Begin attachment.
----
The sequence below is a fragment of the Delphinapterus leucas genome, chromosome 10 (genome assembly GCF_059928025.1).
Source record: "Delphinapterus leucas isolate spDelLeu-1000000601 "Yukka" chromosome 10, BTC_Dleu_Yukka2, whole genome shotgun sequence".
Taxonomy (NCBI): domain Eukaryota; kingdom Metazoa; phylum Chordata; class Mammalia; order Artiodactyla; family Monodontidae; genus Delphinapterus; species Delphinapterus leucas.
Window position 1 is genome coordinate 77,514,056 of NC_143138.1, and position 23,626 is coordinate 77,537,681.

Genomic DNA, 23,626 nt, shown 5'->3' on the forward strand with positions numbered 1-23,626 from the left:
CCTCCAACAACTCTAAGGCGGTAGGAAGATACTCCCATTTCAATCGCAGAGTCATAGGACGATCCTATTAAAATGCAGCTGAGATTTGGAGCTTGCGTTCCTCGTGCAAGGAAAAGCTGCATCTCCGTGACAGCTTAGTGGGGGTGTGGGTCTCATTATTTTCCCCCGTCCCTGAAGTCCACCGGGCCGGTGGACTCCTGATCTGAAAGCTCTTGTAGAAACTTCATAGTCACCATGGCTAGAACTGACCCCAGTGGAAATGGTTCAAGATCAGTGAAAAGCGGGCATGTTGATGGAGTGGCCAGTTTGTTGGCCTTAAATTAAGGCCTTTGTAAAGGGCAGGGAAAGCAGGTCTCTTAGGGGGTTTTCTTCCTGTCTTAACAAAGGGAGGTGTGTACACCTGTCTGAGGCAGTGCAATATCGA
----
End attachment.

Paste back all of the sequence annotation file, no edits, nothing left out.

The sequence below is a fragment of the Delphinapterus leucas genome, chromosome 10 (genome assembly GCF_059928025.1).
Source record: "Delphinapterus leucas isolate spDelLeu-1000000601 "Yukka" chromosome 10, BTC_Dleu_Yukka2, whole genome shotgun sequence".
Taxonomy (NCBI): domain Eukaryota; kingdom Metazoa; phylum Chordata; class Mammalia; order Artiodactyla; family Monodontidae; genus Delphinapterus; species Delphinapterus leucas.
Window position 1 is genome coordinate 77,514,056 of NC_143138.1, and position 23,626 is coordinate 77,537,681.

Genomic DNA, 23,626 nt, shown 5'->3' on the forward strand with positions numbered 1-23,626 from the left:
CCTCCAACAACTCTAAGGCGGTAGGAAGATACTCCCATTTCAATCGCAGAGTCATAGGACGATCCTATTAAAATGCAGCTGAGATTTGGAGCTTGCGTTCCTCGTGCAAGGAAAAGCTGCATCTCCGTGACAGCTTAGTGGGGGTGTGGGTCTCATTATTTTCCCCCGTCCCTGAAGTCCACCGGGCCGGTGGACTCCTGATCTGAAAGCTCTTGTAGAAACTTCATAGTCACCATGGCTAGAACTGACCCCAGTGGAAATGGTTCAAGATCAGTGAAAAGCGGGCATGTTGATGGAGTGGCCAGTTTGTTGGCCTTAAATTAAGGCCTTTGTAAAGGGCAGGGAAAGCAGGTCTCTTAGGGGGTTTTCTTCCTGTCTTAACAAAGGGAGGTGTGTACACCTGTCTGAGGCAGTGCAATATCGA